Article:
Week in Review 2019 – 10/11

How do you handle advice? Do you ignore it? Do you give it a try? Perhaps you modify advice, following what feels comfortable and ignoring the rest. Over the years I’ve seen fiber art trends come, go, and even return. Each iteration comes with advice from the current hot gurus in the medium. I don’t metaphorically stick my fingers in my ears and put blinders on. I have learned to only follow advice that works for me.

Reference image for Sunrise Over the Gulf River
Reference photo used during the creation of Sunrise Over the Gulf River

There are two pieces of advice that have guided me for decades. One is quite simple. It is to press seams open. When I started quilting in the late 1980’s this was not the advice. Then the rule of thumb was to press seams towards the darker fabric. Next came pressing abutting seams in opposing directions, so they would nest.

How to Press Seams

Why was this the advice? A key advantage, at the time, of pressing seams to one side or the other, is on the backside the pressed seam covers the seam line gap between pieces. Older battings tend to beard. Bearding is the migration of batting fibers wending their way through the seam and appearing on the quilt top. Current battings and layering methods have basically ended bearding. Also, most quilts of that era were hand quilted, or if quilted by machine, were quilted in the ditch. Therefore, having only one layer of fabric, on one side of a seam and three on the other, made quilting easier, since the quilting stitch could pass through the side with few layers.

What do I do today? I always press my seams open. Why? Because bearding is no longer an issue. Also, it makes for a flatter quilt since the seam fabric is equitably distributed on either side of the seam. I am a free motion quilter. Free motion is easier to execute when the quilt is flat.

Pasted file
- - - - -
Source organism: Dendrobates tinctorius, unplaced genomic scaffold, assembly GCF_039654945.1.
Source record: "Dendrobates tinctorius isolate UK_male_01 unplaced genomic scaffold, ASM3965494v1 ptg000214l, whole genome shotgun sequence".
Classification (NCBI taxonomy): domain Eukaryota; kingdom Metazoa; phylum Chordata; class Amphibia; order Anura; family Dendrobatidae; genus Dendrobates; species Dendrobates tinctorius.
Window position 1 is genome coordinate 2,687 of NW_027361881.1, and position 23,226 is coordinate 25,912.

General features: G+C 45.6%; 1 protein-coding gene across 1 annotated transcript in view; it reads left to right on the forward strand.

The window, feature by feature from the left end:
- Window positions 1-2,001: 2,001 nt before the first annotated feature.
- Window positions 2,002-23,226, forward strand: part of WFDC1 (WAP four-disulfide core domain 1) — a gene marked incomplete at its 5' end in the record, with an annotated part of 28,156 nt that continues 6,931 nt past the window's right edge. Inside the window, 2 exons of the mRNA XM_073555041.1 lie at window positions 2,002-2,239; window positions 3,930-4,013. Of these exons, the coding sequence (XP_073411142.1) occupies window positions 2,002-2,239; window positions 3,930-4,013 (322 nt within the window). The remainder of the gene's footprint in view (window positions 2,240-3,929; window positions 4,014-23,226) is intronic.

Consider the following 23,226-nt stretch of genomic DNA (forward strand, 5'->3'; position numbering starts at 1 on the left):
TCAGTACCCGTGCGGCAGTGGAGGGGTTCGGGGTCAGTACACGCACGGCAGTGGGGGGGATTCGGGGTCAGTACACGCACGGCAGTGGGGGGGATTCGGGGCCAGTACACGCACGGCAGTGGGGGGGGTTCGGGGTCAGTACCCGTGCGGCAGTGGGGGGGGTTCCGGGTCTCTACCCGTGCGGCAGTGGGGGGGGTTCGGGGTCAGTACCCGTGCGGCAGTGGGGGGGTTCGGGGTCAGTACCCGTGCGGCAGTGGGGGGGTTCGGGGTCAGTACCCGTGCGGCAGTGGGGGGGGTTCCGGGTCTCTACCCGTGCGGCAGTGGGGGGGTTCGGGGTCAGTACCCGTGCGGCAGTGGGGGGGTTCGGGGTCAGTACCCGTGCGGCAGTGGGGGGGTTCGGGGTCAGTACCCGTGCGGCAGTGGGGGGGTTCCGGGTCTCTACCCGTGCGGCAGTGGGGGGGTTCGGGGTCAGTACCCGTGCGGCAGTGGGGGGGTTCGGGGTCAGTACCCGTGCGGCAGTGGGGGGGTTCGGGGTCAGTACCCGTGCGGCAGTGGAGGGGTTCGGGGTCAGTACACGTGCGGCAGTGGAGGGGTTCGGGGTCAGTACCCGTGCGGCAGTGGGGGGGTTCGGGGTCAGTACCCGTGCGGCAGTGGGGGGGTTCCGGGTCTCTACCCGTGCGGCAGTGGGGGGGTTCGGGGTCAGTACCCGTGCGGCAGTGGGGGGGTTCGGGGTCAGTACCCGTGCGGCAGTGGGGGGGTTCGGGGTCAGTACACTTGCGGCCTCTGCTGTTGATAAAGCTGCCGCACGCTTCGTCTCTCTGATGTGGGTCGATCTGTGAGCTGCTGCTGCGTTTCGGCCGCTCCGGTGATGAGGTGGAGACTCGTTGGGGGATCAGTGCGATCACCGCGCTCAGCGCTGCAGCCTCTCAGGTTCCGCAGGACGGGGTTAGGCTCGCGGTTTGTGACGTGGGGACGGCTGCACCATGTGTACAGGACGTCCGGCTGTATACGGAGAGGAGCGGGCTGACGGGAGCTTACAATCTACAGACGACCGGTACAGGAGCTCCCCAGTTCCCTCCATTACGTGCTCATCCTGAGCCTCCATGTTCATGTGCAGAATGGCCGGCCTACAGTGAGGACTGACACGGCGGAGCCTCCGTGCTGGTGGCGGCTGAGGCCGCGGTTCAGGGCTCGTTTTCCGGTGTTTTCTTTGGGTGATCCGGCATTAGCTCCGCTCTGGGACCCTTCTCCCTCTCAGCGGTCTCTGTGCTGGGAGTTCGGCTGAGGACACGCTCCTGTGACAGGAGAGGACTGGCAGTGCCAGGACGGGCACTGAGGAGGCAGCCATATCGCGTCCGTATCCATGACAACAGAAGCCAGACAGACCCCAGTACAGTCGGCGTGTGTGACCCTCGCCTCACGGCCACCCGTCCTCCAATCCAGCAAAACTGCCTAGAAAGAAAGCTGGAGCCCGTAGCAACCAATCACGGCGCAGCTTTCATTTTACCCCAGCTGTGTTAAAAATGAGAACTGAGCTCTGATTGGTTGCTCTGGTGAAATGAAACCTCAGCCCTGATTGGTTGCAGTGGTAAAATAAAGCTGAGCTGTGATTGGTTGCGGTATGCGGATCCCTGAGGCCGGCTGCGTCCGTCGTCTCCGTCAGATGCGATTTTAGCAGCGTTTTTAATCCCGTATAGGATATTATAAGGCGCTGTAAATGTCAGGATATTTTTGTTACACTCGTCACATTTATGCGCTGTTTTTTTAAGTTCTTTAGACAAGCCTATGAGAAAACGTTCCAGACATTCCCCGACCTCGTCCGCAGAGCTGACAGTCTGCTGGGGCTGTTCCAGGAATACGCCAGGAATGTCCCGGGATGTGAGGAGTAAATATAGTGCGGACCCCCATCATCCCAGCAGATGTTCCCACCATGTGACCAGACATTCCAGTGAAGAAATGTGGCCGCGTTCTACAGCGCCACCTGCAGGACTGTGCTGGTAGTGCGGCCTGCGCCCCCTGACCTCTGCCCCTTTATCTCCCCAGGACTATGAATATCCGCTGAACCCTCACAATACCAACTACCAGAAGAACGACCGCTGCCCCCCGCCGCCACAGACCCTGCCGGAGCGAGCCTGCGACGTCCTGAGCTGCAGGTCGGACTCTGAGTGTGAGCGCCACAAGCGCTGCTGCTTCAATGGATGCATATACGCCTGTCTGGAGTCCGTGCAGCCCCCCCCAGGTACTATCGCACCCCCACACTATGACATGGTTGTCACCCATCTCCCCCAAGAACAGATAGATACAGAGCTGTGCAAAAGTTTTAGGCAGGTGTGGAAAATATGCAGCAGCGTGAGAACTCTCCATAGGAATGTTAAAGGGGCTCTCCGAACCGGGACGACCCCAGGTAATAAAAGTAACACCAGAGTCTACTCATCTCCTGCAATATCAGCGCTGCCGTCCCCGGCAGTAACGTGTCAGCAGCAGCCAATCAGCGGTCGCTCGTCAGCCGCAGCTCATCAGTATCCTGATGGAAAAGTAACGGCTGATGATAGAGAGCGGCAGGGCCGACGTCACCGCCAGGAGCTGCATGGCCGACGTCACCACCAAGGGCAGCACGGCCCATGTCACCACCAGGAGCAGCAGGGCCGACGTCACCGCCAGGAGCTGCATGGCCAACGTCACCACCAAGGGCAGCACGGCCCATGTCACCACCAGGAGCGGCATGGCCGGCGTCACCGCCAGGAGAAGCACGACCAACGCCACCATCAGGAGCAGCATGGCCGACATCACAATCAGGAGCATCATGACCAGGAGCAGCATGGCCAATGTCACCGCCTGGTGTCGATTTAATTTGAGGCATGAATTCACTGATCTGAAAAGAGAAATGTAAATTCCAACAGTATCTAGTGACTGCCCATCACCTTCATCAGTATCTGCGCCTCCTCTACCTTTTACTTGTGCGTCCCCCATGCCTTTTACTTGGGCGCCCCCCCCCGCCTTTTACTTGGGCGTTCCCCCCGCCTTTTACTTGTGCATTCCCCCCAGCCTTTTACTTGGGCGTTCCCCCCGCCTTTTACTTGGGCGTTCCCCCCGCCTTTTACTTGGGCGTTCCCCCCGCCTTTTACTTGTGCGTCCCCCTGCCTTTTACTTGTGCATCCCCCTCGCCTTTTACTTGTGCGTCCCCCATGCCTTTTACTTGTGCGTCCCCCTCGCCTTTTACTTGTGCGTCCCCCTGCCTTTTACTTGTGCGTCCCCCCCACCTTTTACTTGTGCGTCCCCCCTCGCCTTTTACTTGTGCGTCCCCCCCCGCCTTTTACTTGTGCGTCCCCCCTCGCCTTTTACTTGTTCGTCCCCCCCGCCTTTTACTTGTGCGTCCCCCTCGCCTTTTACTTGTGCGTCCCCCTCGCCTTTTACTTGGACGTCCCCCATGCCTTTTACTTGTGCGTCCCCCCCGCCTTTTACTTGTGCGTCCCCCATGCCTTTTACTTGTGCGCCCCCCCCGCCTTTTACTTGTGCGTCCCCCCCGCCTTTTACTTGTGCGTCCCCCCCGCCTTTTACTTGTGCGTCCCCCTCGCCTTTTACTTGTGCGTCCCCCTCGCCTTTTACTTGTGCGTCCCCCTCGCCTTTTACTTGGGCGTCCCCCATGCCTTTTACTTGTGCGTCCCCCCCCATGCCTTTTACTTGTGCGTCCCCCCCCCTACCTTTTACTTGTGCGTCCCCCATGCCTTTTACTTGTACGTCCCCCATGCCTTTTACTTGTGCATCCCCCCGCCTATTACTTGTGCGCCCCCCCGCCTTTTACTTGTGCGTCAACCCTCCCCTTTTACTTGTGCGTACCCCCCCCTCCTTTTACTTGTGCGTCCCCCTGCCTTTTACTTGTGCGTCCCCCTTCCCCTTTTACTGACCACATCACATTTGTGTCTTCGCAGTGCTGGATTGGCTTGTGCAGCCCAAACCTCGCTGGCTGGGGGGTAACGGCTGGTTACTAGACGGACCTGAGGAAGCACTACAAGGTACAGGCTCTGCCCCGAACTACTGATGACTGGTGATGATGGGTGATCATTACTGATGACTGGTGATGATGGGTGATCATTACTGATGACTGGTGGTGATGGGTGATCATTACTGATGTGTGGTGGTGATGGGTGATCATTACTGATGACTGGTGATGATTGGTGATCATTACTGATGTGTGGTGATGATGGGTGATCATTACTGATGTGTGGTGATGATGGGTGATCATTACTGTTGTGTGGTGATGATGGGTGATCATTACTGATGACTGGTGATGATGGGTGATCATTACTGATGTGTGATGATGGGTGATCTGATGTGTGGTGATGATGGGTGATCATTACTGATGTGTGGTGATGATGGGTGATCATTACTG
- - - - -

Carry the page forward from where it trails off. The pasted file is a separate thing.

Current state of Sunrise Over the Gulf River
The Distance Test

A piece of artistic advice, which resonates with me, came from Sandy Donabed Townsend. She likely passed it on from someone else. The rule of thumb is when you view an artwork it should grab you from across the room, draw you in for contemplation at arm’s distance, and then hold up from inches away as you peer at the details. My son was 5 years old when I took Sandy’s class. He is 35 today. I still self-analyze my work, making sure it would pass, what I have dubbed, the distance test. So far, Sunrise Over the Gulf River is getting high marks. Just in case you are wondering, all the seams are pressed open.

What is the best quilting and/or artistic advice you have received? How does it influence your work?

I am linking up with Nina Marie’s Off the Wall Fridays.

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By Gwyned Trefethen

I am an artist who uses fabric, thread and miscellany to create designs gifted to me by my imagination.

4 comments

  1. how interesting! I still think it’s stronger to press seams to the side, but just pressed some open for ease of construction. Thats the thing about advice, you do take what works and use it when it’s right. My current art quilt group thinks bindings are passe. Well I like bindings when I want to see a hard line accent or like a mat on artwork. I use facings when I want a different look. Good to see you again Gwyned! LeeAnna now in Colorado, where the Fall temps are 12F.

  2. I never took a class from Sandra but that artistic advice is what I learned, too, and try to follow it for every piece. It seems obvious when successful but it’s often hard to get there. Your current piece is really looking good. Looking forward to seeing your details as you progress.

  3. Sunrise Over the Gulf River is lovely! When I was a quilting newbie, I tried to follow the advice of experienced quilters. Then I began to realize that those experienced quilters all had different ways of doing the same thing. So I did what worked best for me. I agree with the idea of pressing seams open. The top is just too bulky otherwise. I never knew the reason why this wasn’t recommended until now. Thank you.

    1. So often advice, such as press to the dark side, is given as though it is the only way to do something. When I first started quilting if you were going to exhibit your quilt, the most common opportunity was quilt exhibitions and county fairs. These were often judged with ribbons given out. Judges looked for precision, such as matching seams, mitered corners, and tiny, even quilting stitches. Those judges wouldn’t want to see shadow through of seams, because a dark fabric could be “seen” through a lighter fabric. As the quilt world started to have more renegades using the medium not for traditional quilts, but for art quilts, those hard and fast rules were questioned. Rules were modified, and/or selected by what suited the individual quilter – just as you and I have done. I like to understand the why. Then I could go use the method that works for my own why. Hence my choice to press seams open.

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